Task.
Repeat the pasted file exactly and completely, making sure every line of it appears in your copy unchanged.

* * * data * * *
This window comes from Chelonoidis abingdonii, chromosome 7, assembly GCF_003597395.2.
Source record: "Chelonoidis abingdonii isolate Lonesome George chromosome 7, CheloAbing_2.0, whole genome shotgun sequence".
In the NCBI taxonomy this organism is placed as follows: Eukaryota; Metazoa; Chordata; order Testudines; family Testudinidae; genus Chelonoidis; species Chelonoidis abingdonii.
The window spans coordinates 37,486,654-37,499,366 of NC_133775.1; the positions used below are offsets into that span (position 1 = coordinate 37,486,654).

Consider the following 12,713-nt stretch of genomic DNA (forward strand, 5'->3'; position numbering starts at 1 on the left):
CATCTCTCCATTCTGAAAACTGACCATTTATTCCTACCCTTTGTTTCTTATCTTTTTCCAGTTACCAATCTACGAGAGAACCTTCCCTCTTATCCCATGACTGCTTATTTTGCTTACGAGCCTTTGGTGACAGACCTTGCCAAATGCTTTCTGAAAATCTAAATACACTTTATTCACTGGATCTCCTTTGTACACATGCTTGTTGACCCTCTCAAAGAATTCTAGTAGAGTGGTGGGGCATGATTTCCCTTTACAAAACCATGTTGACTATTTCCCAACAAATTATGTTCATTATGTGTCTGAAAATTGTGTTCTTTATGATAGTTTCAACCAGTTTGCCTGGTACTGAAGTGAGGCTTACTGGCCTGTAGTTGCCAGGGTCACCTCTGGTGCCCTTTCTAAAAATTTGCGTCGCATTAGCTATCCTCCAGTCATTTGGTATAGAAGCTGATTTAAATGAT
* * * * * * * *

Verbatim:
This window comes from Chelonoidis abingdonii, chromosome 7, assembly GCF_003597395.2.
Source record: "Chelonoidis abingdonii isolate Lonesome George chromosome 7, CheloAbing_2.0, whole genome shotgun sequence".
In the NCBI taxonomy this organism is placed as follows: Eukaryota; Metazoa; Chordata; order Testudines; family Testudinidae; genus Chelonoidis; species Chelonoidis abingdonii.
The window spans coordinates 37,486,654-37,499,366 of NC_133775.1; the positions used below are offsets into that span (position 1 = coordinate 37,486,654).

Consider the following 12,713-nt stretch of genomic DNA (forward strand, 5'->3'; position numbering starts at 1 on the left):
CATCTCTCCATTCTGAAAACTGACCATTTATTCCTACCCTTTGTTTCTTATCTTTTTCCAGTTACCAATCTACGAGAGAACCTTCCCTCTTATCCCATGACTGCTTATTTTGCTTACGAGCCTTTGGTGACAGACCTTGCCAAATGCTTTCTGAAAATCTAAATACACTTTATTCACTGGATCTCCTTTGTACACATGCTTGTTGACCCTCTCAAAGAATTCTAGTAGAGTGGTGGGGCATGATTTCCCTTTACAAAACCATGTTGACTATTTCCCAACAAATTATGTTCATTATGTGTCTGAAAATTGTGTTCTTTATGATAGTTTCAACCAGTTTGCCTGGTACTGAAGTGAGGCTTACTGGCCTGTAGTTGCCAGGGTCACCTCTGGTGCCCTTTCTAAAAATTTGCGTCGCATTAGCTATCCTCCAGTCATTTGGTATAGAAGCTGATTTAAATGAT